Drug law reform long overdue

If government is to legislate properly on the issue, it must do so as part of a comprehensive and, above all, results-driven drug policy

Cartoon by Mark Scicluna
Cartoon by Mark Scicluna

A petition currently doing the rounds has drawn attention to a glaring anomaly in Malta's drug-legislation regime.

Ostensibly, the petition calls for clemency with regard to Welsh national Daniel Holmes, who was sentenced to 11 years imprisonment and a fine of 23,000 for cultivation of marijuana in 2010, under circumstances which indicated personal use.

Yet Malta's legislation makes no distinction between trafficking and simple possession in cases such as these, nor is any distinction made between different drugs on the basis of their harmfulness to the user and to society as a whole. Worse still, the law leaves the local judiciary with no discretion whatsoever when it comes to sentencing.

This situation is clearly absurd and can only be seriously compounded by the different weights and measures applied when it comes to judging other, arguably more serious crimes. While straight comparisons between different judgments are not always advisable, the general public is nonetheless perfectly justified in questioning the leniency often applied by judges in cases of domestic violence and rape, which often elicit light or even suspended sentences.

By comparison, the sheer severity of the sentencing in Holmes's case makes the double standards too conspicuous to ignore and can only serve to seriously undermine public confidence in an already widely mistrusted judicial system.

This is not the first time discrepancies in sentencing have been obvious. In the 1990s, the case of Gisela Feuz - a 16-year-old Swiss student imprisoned over less than one gram of cannabis - prompted a similar furore and eventually led the government to sheepishly withdraw the stipulated mandatory prison term for importation.

Coming back to the present, the underlying problem is different. For reasons which have arguably much more to do with petty politics than law enforcement, successive government administrations (regardless of political orientation) have always taken a piecemeal and amateur approach to amending the Dangerous Drugs Ordinance - effecting random and sometimes illogical reforms that were very often prompted by individual cases or political exigencies.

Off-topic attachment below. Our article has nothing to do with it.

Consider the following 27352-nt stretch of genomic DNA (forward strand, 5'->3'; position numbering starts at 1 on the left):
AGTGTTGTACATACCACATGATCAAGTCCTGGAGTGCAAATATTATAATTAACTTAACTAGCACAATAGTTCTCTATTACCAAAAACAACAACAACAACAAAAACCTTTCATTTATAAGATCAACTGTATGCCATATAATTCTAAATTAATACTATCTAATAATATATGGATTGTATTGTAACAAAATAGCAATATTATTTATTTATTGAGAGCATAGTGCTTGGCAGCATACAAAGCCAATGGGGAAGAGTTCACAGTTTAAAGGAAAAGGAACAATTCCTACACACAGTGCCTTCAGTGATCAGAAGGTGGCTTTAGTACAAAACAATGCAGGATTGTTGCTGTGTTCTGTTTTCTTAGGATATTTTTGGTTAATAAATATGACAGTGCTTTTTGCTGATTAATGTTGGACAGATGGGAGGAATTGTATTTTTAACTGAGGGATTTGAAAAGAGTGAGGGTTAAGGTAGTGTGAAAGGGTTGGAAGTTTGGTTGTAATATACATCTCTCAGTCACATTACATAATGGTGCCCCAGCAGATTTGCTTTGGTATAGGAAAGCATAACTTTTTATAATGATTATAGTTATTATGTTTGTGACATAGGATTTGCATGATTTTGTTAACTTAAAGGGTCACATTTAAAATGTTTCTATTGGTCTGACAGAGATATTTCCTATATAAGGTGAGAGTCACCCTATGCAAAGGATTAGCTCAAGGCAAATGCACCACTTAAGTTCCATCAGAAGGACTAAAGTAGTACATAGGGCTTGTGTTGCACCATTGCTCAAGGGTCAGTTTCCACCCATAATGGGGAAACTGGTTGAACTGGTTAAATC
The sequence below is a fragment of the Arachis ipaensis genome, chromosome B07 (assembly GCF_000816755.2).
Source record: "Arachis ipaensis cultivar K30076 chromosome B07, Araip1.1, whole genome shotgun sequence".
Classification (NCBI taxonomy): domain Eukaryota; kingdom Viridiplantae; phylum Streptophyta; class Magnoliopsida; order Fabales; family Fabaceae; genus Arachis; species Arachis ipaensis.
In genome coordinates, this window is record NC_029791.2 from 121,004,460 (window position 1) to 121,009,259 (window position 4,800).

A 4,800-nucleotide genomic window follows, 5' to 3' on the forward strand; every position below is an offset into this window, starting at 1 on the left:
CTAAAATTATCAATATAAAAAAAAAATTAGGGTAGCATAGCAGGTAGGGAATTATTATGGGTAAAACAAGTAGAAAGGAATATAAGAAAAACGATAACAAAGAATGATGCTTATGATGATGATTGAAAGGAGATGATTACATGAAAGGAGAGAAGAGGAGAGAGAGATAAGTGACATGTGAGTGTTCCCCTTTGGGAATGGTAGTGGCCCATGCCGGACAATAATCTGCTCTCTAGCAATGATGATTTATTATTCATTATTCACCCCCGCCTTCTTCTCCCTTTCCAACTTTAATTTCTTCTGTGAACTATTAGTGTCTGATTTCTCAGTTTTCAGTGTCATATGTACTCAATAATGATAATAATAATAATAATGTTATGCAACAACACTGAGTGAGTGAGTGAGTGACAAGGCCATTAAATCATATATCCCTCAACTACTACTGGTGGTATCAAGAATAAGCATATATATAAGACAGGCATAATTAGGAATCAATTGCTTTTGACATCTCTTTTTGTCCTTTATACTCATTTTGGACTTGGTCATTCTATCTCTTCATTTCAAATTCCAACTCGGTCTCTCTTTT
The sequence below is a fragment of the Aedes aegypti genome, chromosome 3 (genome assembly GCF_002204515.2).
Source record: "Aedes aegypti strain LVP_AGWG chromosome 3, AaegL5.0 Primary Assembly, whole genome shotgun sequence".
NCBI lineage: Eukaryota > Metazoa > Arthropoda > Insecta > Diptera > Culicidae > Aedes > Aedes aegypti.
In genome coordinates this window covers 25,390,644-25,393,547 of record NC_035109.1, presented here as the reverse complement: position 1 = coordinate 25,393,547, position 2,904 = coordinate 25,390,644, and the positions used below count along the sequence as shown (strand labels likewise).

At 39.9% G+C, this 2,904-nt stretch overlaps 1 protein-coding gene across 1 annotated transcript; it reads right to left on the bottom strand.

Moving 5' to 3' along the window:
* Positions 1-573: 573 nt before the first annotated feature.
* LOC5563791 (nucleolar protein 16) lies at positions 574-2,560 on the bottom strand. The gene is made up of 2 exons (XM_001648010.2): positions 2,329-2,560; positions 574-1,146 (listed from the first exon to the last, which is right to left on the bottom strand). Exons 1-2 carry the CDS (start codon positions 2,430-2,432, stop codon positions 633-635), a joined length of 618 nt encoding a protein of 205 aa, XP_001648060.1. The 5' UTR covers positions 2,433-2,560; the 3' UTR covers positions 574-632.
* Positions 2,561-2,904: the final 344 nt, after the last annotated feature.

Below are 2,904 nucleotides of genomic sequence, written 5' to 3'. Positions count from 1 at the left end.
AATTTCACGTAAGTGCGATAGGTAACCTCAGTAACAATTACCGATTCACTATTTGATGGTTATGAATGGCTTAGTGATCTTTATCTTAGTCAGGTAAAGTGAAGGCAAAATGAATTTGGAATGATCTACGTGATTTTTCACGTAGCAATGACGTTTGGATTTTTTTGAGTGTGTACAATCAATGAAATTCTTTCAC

The most obvious example concerns the mysterious decision in 1994 to issue a presidential pardon to convicted drug trafficker Francesco Assis Queiroz - who, unlike either Gisela Feuz or Daniel Holmes, had been convicted of trafficking large quantities of cocaine. The pardon was seized upon by Opposition leader Alfred Sant as implying government collusion with organised crime; and the decision to institute mandatory prison sentences for drug smuggling was in part the Fenech Adami administration's response to this criticism.

Like Gisela Feuz before him, Daniel Holmes is now paying the full price for this absurd state of affairs, and the injustice of it is greatly compounded by the fact that other, much more dangerous criminals like Queiroz are often let off scot-free. This can only draw the country's attention to the most fundamental questions concerning justice: is it just to persist with a clearly erroneous system in order to satisfy a purely political objective?